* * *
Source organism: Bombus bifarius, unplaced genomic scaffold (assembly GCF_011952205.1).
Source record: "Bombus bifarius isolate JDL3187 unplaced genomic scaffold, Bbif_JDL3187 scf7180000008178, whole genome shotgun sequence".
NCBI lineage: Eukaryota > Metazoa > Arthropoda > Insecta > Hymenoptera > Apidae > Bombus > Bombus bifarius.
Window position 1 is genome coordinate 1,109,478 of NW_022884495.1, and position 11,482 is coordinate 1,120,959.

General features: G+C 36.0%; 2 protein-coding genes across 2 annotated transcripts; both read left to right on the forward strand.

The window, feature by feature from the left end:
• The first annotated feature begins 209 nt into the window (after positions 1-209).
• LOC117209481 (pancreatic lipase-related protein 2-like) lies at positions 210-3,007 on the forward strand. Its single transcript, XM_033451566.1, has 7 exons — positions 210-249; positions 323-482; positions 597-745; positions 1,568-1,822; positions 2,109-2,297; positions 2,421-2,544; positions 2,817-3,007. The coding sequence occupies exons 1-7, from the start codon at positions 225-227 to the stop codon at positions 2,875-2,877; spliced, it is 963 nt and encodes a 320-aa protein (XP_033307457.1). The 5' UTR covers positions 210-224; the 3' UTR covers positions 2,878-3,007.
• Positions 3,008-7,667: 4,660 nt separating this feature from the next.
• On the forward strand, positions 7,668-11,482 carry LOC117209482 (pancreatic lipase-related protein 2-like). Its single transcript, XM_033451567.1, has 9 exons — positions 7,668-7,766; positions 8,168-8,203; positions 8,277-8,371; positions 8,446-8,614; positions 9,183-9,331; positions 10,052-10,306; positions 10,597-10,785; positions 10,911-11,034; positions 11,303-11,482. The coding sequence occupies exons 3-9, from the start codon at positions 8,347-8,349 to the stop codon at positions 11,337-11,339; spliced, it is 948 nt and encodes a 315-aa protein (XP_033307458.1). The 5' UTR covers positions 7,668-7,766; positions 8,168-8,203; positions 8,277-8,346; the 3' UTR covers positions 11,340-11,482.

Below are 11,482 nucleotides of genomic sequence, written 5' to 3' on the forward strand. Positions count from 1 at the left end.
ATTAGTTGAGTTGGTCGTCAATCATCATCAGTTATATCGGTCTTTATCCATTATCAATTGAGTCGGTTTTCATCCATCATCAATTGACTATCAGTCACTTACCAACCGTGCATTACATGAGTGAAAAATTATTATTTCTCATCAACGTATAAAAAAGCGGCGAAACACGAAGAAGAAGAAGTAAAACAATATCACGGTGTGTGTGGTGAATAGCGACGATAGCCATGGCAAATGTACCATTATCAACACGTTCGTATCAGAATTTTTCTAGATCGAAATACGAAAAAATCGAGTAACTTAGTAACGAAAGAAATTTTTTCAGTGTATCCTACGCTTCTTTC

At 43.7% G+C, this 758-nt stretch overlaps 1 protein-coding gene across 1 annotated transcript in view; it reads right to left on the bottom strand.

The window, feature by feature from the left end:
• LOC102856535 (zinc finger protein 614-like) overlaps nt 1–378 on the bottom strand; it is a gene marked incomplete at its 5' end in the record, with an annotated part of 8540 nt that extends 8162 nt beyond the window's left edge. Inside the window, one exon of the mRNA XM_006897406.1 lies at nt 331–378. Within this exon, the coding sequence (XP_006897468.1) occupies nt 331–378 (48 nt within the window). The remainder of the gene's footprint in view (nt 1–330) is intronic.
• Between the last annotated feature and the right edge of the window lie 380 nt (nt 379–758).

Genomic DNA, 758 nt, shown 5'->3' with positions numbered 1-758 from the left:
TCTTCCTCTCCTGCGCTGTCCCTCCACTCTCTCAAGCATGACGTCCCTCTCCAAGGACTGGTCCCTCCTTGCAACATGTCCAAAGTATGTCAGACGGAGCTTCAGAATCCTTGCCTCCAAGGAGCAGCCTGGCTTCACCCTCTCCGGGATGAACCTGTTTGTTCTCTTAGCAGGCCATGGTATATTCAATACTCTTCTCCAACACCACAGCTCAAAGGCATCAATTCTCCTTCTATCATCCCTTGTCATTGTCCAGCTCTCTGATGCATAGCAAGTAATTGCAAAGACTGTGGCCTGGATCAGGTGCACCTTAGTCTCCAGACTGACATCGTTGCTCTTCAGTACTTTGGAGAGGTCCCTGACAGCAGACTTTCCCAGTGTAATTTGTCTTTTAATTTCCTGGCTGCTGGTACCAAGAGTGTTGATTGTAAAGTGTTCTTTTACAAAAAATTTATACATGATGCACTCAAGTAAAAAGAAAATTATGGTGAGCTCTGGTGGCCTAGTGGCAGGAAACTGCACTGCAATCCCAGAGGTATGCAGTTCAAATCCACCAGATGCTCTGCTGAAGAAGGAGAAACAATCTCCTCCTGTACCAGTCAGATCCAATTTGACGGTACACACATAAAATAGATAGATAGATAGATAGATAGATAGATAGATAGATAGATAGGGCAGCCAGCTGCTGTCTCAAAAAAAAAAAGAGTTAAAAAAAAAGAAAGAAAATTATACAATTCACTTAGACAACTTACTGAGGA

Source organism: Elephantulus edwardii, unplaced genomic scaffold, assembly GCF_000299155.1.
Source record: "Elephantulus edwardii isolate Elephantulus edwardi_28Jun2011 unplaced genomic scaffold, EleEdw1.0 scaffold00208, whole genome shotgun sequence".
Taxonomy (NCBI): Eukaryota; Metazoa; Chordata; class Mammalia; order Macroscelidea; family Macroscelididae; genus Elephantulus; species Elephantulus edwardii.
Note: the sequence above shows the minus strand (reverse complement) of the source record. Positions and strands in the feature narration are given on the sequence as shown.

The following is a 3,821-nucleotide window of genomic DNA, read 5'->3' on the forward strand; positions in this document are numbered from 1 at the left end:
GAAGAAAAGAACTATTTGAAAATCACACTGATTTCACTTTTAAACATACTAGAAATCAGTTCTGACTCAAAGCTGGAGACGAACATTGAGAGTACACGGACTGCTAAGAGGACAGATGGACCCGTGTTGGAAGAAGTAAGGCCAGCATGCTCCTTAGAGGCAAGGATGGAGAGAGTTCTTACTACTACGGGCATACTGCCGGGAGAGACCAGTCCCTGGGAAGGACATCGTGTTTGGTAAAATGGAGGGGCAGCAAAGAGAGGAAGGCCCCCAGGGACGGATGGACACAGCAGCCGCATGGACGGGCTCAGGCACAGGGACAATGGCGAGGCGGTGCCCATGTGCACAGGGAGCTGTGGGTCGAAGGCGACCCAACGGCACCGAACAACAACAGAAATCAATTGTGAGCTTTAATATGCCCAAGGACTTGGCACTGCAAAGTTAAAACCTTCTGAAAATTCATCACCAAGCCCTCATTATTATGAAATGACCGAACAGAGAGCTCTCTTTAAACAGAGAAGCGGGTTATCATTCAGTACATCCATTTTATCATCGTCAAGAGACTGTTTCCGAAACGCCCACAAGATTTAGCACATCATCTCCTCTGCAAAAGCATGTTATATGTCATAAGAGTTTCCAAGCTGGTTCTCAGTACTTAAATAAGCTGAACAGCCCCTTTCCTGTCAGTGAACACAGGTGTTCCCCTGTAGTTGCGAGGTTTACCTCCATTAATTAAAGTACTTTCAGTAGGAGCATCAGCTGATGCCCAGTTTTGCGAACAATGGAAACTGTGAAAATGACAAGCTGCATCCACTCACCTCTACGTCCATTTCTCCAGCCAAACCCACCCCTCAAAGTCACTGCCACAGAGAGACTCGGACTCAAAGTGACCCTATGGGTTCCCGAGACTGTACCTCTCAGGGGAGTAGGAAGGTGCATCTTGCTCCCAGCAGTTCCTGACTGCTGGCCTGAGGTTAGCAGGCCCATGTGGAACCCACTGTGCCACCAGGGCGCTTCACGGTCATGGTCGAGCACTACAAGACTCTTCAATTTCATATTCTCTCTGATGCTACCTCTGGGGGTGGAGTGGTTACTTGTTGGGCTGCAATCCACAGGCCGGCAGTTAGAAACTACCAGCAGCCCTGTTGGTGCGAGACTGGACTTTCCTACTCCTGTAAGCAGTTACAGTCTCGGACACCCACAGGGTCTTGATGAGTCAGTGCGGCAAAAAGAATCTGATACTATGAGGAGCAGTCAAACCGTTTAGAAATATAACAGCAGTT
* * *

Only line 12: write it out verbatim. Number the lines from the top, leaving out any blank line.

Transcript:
ATTAGTTGAGTTGGTCGTCAATCATCATCAGTTATATCGGTCTTTATCCATTATCAATTGAGTCGGTTTTCATCCATCATCAATTGACTATCAGTCACTTACCAACCGTGCATTACATGAGTGAAAAATTATTATTTCTCATCAACGTATAAAAAAGCGGCGAAACACGAAGAAGAAGAAGTAAAACAATATCACGGTGTGTGTGGTGAATAGCGACGATAGCCATGGCAAATGTACCATTATCAACACGTTCGTATCAGAATTTTTCTAGATCGAAATACGAAAAAATCGAGTAACTTAGTAACGAAAGAAATTTTTTCAGTGTATCCTACGCTTCTTTC